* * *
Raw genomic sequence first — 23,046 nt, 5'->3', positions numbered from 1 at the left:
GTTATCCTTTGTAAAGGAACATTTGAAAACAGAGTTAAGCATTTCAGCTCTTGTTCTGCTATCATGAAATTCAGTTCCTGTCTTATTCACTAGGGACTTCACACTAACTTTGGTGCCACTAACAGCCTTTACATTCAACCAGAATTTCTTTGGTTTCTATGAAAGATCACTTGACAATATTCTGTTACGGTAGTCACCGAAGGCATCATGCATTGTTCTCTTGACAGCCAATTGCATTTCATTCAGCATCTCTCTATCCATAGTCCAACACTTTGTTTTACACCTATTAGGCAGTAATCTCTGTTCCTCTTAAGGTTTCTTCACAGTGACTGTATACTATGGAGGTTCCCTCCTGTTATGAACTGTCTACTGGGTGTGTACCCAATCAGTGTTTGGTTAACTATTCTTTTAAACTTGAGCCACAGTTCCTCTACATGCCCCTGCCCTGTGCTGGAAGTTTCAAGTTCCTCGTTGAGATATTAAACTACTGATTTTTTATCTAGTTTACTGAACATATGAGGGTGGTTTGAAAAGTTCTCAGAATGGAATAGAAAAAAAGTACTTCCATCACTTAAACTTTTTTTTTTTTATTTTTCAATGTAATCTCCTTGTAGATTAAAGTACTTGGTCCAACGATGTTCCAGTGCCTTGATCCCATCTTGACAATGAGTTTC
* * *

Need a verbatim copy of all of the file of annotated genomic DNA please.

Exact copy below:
Raw genomic sequence first — 23,046 nt, 5'->3', positions numbered from 1 at the left:
GTTATCCTTTGTAAAGGAACATTTGAAAACAGAGTTAAGCATTTCAGCTCTTGTTCTGCTATCATGAAATTCAGTTCCTGTCTTATTCACTAGGGACTTCACACTAACTTTGGTGCCACTAACAGCCTTTACATTCAACCAGAATTTCTTTGGTTTCTATGAAAGATCACTTGACAATATTCTGTTACGGTAGTCACCGAAGGCATCATGCATTGTTCTCTTGACAGCCAATTGCATTTCATTCAGCATCTCTCTATCCATAGTCCAACACTTTGTTTTACACCTATTAGGCAGTAATCTCTGTTCCTCTTAAGGTTTCTTCACAGTGACTGTATACTATGGAGGTTCCCTCCTGTTATGAACTGTCTACTGGGTGTGTACCCAATCAGTGTTTGGTTAACTATTCTTTTAAACTTGAGCCACAGTTCCTCTACATGCCCCTGCCCTGTGCTGGAAGTTTCAAGTTCCTCGTTGAGATATTAAACTACTGATTTTTTATCTAGTTTACTGAACATATGAGGGTGGTTTGAAAAGTTCTCAGAATGGAATAGAAAAAAAGTACTTCCATCACTTAAACTTTTTTTTTTTTATTTTTCAATGTAATCTCCTTGTAGATTAAAGTACTTGGTCCAACGATGTTCCAGTGCCTTGATCCCATCTTGACAATGAGTTTC